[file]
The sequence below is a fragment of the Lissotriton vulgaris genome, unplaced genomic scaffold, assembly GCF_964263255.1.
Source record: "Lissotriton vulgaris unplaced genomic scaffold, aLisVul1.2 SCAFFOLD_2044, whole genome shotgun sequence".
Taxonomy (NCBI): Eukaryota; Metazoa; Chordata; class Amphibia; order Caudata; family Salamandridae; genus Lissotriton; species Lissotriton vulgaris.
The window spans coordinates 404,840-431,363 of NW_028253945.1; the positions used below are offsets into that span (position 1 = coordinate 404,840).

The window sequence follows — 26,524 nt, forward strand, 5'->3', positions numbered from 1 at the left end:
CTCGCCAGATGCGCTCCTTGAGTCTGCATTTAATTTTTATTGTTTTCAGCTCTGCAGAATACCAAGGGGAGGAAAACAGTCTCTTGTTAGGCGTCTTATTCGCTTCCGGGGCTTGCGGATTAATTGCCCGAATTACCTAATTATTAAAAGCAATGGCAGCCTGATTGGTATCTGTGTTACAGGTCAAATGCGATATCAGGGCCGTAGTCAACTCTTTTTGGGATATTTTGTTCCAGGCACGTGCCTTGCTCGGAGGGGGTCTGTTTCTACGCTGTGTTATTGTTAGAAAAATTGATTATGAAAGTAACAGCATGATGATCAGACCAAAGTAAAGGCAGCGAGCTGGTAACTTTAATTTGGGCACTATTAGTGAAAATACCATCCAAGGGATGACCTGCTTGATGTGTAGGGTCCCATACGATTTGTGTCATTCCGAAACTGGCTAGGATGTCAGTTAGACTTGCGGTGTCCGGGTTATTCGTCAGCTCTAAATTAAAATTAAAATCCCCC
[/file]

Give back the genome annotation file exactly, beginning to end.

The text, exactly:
The sequence below is a fragment of the Lissotriton vulgaris genome, unplaced genomic scaffold, assembly GCF_964263255.1.
Source record: "Lissotriton vulgaris unplaced genomic scaffold, aLisVul1.2 SCAFFOLD_2044, whole genome shotgun sequence".
Taxonomy (NCBI): Eukaryota; Metazoa; Chordata; class Amphibia; order Caudata; family Salamandridae; genus Lissotriton; species Lissotriton vulgaris.
The window spans coordinates 404,840-431,363 of NW_028253945.1; the positions used below are offsets into that span (position 1 = coordinate 404,840).

The window sequence follows — 26,524 nt, forward strand, 5'->3', positions numbered from 1 at the left end:
CTCGCCAGATGCGCTCCTTGAGTCTGCATTTAATTTTTATTGTTTTCAGCTCTGCAGAATACCAAGGGGAGGAAAACAGTCTCTTGTTAGGCGTCTTATTCGCTTCCGGGGCTTGCGGATTAATTGCCCGAATTACCTAATTATTAAAAGCAATGGCAGCCTGATTGGTATCTGTGTTACAGGTCAAATGCGATATCAGGGCCGTAGTCAACTCTTTTTGGGATATTTTGTTCCAGGCACGTGCCTTGCTCGGAGGGGGTCTGTTTCTACGCTGTGTTATTGTTAGAAAAATTGATTATGAAAGTAACAGCATGATGATCAGACCAAAGTAAAGGCAGCGAGCTGGTAACTTTAATTTGGGCACTATTAGTGAAAATACCATCCAAGGGATGACCTGCTTGATGTGTAGGGTCCCATACGATTTGTGTCATTCCGAAACTGGCTAGGATGTCAGTTAGACTTGCGGTGTCCGGGTTATTCGTCAGCTCTAAATTAAAATTAAAATCCCCC